Functional analysis of COP1 and SPA orthologs from Physcomitrella and rice during photomorphogenesis of transgenic Arabidopsis reveals distinct evolutionary conservation
1 Botanical Institute and Cluster of Excellence on Plant Sciences (CEPLAS), Biocenter, University of Cologne, Zülpicher Str. 47b, 50674 Cologne, Germany
2 Plant Cell Biology, Faculty of Biology, University of Marburg, Karl-von-Frisch-Str. 8, 35043 Marburg, Germany
3 Present addresss: Life Sciences Addition #2237, Section of Plant Biology, UC Davis, One Shields Ave, Davis, CA 95616, USA
BMC Plant Biology 2014, 14:178 doi:10.1186/1471-2229-14-178Published: 1 July 2014
Plants have evolved light sensing mechanisms to optimally adapt their growth and development to the ambient light environment. The COP1/SPA complex is a key negative regulator of light signaling in the well-studied dicot Arabidopsis thaliana. COP1 and members of the four SPA proteins are part of an E3 ubiquitin ligase that acts in darkness to ubiquitinate several transcription factors involved in light responses, thereby targeting them for degradation by the proteasome. While COP1 is also found in humans, SPA proteins appear specific to plants. Here, we have functionally addressed evolutionary conservation of COP1 and SPA orthologs from the moss Physcomitrella, the monocot rice and the dicot Arabidopsis.
To this end, we analyzed the activities of COP1- and SPA-like proteins from Physcomitrella patens and rice when expressed in Arabidopsis. Expression of rice COP1 and Physcomitrella COP1 protein sequences predominantly complemented all phenotypic aspects of the viable, hypomorphic cop1-4 mutant and the null, seedling-lethal cop1-5 mutant of Arabidopsis: rice COP1 fully rescued the constitutive-photomorphogenesis phenotype in darkness and the leaf expansion defect of cop1 mutants, while it partially restored normal photoperiodic flowering in cop1. Physcomitrella COP1 partially restored normal seedling growth and flowering time, while it fully restored normal leaf expansion in the cop1 mutants. In contrast, expression of a SPA ortholog from Physcomitrella (PpSPAb) in Arabidopsis spa mutants did not rescue any facet of the spa mutant phenotype, suggesting that the PpSPAb protein is not functionally conserved or that the Arabidopsis function evolved after the split of mosses and seed plants. The SPA1 ortholog from rice (OsSPA1) rescued the spa mutant phenotype in dark-grown seedlings, but did not complement any spa mutant phenotype in light-grown seedlings or in adult plants.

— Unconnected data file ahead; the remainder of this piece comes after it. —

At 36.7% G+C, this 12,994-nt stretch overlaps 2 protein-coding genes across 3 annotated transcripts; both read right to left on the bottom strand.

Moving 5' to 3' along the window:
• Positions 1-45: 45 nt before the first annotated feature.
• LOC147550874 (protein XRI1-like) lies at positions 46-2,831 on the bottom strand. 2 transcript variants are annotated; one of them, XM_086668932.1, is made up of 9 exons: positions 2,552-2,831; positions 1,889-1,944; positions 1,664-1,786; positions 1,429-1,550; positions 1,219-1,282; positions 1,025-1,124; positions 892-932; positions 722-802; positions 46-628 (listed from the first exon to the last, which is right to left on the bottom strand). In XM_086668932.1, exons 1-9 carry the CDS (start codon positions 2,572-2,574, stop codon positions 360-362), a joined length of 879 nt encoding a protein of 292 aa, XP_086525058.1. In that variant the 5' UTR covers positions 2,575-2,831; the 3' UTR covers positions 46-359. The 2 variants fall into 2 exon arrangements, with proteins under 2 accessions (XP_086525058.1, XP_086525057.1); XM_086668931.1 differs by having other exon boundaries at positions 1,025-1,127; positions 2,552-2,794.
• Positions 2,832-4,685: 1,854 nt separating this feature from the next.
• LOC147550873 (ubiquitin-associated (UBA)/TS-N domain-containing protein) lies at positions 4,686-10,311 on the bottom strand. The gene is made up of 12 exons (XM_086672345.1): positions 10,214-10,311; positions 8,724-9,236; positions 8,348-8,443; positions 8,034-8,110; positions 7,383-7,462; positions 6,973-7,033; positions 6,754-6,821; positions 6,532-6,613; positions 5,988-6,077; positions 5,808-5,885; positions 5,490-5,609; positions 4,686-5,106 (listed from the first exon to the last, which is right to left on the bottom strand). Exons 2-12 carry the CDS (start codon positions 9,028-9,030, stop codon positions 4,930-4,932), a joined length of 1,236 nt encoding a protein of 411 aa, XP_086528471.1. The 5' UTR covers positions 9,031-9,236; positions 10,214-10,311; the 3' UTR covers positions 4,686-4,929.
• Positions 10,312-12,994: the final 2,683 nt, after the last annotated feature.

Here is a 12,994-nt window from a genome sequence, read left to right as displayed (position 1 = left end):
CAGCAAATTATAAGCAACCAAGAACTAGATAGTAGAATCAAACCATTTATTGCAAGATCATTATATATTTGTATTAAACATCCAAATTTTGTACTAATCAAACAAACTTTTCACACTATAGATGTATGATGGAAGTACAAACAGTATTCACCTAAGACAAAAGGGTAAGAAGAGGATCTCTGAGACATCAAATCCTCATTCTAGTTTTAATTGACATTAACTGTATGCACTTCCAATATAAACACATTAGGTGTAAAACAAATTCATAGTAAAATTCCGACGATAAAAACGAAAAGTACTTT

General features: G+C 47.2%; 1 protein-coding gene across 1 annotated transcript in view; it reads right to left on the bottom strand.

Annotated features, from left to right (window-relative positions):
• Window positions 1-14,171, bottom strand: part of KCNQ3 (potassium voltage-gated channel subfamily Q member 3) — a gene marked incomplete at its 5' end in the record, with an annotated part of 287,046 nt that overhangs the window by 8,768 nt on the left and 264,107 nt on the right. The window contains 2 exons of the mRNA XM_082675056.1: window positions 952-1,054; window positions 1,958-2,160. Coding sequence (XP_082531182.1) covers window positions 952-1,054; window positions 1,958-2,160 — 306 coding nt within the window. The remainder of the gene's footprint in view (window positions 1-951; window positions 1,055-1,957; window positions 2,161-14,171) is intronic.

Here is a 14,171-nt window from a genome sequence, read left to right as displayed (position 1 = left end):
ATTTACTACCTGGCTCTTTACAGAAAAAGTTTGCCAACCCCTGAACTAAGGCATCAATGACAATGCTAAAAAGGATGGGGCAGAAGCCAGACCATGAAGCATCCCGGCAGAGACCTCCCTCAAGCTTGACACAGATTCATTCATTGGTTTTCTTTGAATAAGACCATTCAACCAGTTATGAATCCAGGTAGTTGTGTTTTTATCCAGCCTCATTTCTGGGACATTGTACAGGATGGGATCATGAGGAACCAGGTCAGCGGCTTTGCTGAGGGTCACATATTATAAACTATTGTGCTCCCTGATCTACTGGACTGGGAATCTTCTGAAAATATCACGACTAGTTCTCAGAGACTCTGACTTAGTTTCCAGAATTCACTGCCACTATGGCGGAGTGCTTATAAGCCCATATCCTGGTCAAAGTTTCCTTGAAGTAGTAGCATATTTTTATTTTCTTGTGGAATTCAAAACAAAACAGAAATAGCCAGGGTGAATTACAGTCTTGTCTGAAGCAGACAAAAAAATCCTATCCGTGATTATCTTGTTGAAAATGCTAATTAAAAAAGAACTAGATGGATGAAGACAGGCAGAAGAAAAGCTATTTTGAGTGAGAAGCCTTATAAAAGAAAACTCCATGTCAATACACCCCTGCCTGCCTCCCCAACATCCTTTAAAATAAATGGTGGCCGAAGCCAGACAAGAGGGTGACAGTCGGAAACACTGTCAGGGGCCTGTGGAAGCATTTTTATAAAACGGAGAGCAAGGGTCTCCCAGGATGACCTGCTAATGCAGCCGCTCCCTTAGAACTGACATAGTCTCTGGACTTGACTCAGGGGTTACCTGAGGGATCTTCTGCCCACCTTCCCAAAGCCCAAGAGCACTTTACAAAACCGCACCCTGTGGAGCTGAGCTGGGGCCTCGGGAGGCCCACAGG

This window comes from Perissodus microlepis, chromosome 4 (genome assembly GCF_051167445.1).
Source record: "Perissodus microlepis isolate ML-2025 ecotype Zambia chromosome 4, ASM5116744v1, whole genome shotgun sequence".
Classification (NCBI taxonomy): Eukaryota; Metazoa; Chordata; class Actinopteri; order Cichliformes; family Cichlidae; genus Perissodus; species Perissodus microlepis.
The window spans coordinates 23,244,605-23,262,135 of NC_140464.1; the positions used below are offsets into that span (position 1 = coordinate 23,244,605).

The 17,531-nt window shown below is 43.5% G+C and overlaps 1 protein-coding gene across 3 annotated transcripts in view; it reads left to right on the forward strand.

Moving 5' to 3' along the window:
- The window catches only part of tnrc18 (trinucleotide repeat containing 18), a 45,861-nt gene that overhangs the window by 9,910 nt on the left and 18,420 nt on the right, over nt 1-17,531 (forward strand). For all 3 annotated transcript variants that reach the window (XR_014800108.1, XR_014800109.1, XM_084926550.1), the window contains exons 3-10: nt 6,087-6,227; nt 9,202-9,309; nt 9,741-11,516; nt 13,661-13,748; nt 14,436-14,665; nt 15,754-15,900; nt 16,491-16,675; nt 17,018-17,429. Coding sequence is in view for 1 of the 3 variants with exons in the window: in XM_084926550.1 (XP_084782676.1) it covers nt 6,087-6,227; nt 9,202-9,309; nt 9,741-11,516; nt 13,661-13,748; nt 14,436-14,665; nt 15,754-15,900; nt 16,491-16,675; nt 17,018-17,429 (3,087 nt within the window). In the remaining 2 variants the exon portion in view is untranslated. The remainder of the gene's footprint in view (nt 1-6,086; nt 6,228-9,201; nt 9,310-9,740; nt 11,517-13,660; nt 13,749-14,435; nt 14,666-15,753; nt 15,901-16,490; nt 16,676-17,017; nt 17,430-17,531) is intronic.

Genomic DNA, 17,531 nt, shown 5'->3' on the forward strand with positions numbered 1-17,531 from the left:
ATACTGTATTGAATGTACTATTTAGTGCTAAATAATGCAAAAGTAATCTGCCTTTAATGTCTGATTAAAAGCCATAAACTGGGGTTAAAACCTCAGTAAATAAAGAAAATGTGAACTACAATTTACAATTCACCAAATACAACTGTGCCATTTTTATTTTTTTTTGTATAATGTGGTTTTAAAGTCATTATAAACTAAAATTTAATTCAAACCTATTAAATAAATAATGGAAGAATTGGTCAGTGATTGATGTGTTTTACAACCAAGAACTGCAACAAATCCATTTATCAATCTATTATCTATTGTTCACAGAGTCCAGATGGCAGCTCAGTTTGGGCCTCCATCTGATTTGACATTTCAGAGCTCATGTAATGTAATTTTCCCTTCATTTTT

Our results show that COP1 protein sequences from Physcomitrella, rice and Arabidopsis have been functionally conserved during evolution, while the SPA proteins showed considerable functional divergence. This may - at least in part - reflect the fact that COP1 is a single copy gene in seed plants, while SPA proteins are encoded by a small gene family of two to four members with possibly sub- or neofunctionalized tasks.